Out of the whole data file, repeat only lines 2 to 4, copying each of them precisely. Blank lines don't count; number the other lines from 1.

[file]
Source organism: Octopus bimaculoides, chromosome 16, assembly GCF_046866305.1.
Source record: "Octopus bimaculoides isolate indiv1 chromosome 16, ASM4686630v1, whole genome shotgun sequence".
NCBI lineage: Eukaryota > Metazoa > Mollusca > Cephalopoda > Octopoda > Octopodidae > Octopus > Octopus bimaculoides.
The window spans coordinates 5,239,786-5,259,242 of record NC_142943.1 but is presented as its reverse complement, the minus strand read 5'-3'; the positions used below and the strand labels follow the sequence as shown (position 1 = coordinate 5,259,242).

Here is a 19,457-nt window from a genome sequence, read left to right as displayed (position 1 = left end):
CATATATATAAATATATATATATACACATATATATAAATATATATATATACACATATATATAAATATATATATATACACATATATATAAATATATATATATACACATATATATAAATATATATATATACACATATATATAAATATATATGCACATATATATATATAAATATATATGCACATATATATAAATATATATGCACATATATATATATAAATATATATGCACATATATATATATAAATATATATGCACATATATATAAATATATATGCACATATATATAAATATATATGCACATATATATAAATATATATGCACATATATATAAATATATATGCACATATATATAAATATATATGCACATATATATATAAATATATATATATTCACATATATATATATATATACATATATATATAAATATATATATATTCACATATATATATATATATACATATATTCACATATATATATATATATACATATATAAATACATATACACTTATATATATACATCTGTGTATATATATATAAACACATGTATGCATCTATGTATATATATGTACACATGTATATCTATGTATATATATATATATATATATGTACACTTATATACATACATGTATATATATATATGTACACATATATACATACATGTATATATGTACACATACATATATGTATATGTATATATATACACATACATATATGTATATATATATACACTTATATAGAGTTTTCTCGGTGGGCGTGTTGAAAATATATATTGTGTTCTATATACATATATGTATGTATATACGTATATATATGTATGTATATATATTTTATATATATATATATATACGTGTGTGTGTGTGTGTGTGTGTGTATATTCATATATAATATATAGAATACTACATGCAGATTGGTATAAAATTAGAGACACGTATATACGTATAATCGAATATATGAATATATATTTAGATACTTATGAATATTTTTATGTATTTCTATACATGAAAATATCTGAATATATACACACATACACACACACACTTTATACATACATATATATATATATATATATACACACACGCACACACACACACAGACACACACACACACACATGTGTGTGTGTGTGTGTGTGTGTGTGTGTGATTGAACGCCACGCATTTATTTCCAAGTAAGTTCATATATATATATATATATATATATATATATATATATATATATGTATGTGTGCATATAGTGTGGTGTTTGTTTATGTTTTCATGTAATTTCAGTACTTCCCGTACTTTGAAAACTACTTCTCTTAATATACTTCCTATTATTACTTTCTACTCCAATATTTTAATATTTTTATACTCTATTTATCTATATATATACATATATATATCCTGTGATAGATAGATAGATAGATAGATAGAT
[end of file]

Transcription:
Source record: "Octopus bimaculoides isolate indiv1 chromosome 16, ASM4686630v1, whole genome shotgun sequence".
NCBI lineage: Eukaryota > Metazoa > Mollusca > Cephalopoda > Octopoda > Octopodidae > Octopus > Octopus bimaculoides.
The window spans coordinates 5,239,786-5,259,242 of record NC_142943.1 but is presented as its reverse complement, the minus strand read 5'-3'; the positions used below and the strand labels follow the sequence as shown (position 1 = coordinate 5,259,242).